Art and the philosophy of life

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How they met…

a painting of a woman sitting on a couch

“Do you like this painting?” he asked, coming up next to her.

“No,” she said.  “The woman looks like a birthday present, ribbons and wrappings, and if you want to know what bored looks like, check out her face.  The women on the beach have umbrellas, so they don’t get tan and they have to be suffocating in all that clothes.”

“What about the couch?”

“What about it?”

“Do you like the pattern?  The colors?”


“So do I,” he said.  “And her dress, thought frilly, is still kind of pretty.  She does look incredibly bored, I’ll give you that.”

She turned to look at him.   “Go away,” she said.

He smiled and left, as another man took his place.

“I like awnings.  They always make the light in a room magical.  But I don’t think the sun is out in this painting.  So what’s with the umbrellas?  And how did women live bored out of their minds and dressed in things like that?”

“I have no idea,” she said.  “And you’re right, the sun isn’t out and the light in the room is dull.  Do you always come to the museum to pick up women?”

“No.  I usually go to the doggie park,” he laughed. “I just came here to see the new exhibit.”

She grinned.  “Does the doggie park work for you?”

“You’d be amazed,” he said, looking at her.

“I have a cat.”

“I think it’s a shame they don’t have kitty parks.  It’s blatant discrimination, if you ask me.  Still, I doubt that many cats would enjoy being at one.”

“They would hate it and wander off after fighting with each other or sleeping.”

“True.  Maybe that’s why they don’t have them.”

“What do you want?” she asked.

“Nothing.  I was drawn to this work of art by the yellow ribbons.”

She snickered.  “The yellow ribbons?”

“And the awning.  As I said, I’m a fan.”

“Is it the ribbons themselves, or is yellow your favorite color?”

“It’s one of my favorites.”

“You have more than one favorite color?”

“Sure.  Don’t you?”

“Yes, I do.”

“I’m hungry, want to get something to eat at the cafe?  They have good food for a museum.”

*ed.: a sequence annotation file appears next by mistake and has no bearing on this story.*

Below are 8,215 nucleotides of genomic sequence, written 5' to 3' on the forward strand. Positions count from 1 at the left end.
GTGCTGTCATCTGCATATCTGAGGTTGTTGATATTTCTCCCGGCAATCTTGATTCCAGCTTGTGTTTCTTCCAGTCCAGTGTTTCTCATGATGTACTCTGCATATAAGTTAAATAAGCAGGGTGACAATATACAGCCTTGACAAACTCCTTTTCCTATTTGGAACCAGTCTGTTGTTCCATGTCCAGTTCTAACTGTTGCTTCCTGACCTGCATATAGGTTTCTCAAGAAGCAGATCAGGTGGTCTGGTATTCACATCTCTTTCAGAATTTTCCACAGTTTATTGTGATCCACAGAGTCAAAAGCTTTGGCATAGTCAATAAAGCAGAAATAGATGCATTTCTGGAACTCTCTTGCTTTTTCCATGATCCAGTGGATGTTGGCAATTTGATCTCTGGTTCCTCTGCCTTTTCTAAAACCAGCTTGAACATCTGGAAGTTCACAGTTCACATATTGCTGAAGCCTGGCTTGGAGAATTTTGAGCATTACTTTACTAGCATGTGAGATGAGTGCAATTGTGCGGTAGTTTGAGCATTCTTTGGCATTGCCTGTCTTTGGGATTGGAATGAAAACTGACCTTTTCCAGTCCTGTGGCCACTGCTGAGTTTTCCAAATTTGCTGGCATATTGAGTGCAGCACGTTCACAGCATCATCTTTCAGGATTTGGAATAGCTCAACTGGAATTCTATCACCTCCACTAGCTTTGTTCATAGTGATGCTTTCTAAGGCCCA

“What’s your name?”

“Jack, what’s yours.  Please don’t say Jill.”


“I love that name.”

“Sure you do,” she said shaking her head.  “How many women have you picked up in this museum?”

“Just you.”

“I see.”

“How many guys have you met and gone to lunch with, in this museum?”

“Just you.”

“Do you think it’s an omen, or just that we have a lot in common?”

“Well, I don’t go to the doggie park.”

“Maybe we can change that.”

“Do you even have a dog?”

“No, but I can get one,” he said.


Picture:  The Cleveland Museum




Neon…a short story about how they met.


“I saw your sign,” she said, walking into his small shop.

“Oh.  Yeah,” he muttered, shyly.

“I came in to help you pick up the words.”

“That’s really nice of you.  They’re all over the floor.  See,” he said, looking down.

“Wow.  That’s a lot of words,” she said, starting to pick them up.  “Are you a writer?”


“Well, get down here and gather up the words.  You can’t write a poem without them.”

“Right,” he said, bending over.

“Did your pen really break by accident?”

“It did.  I press too hard, when I write, and sometimes my pen snaps.  But this is the first time so many words fell out.”

“But aren’t the words inside of you?  I mean words shouldn’t be inside the pen, right?”

He shrugged.  “I often send the words on ahead, while I’m thinking of what I want to write next.”

“I didn’t know you could do that.”

“Really?  I thought everyone did that.”

“I don’t think so, and there are more words under that chair,” she said, pointing to his left.

He picked them up then looked around.  “I think we got them all,” he said.  “Thank you.”

“You’re welcome.  Next time try not to press so hard on your pen.”

“It just happens.  I get lost in thought and…snap.”

“I get it,” she snickered.  “You’re in the zone.”

“Totally in the zone.”

“Well, have a nice day,” she said, smiling at him.

“Can I take you to lunch?  Right now, I mean.”

“Uh, you don’t have to do that,” she said.

“I know I don’t have to, I want to do it.  We can go across the street to, IT CAN’T GET ANY FRESHER THAN THIS.  It’s a vegetarian cafe, with really good food.”

“Sure,” she said.  “Why not.”

And that was that.  The poet who broke his pen (accidentally) found love, while picking his words up off the floor.  And after a brief period of “getting to know each other,” they lived poetically ever after.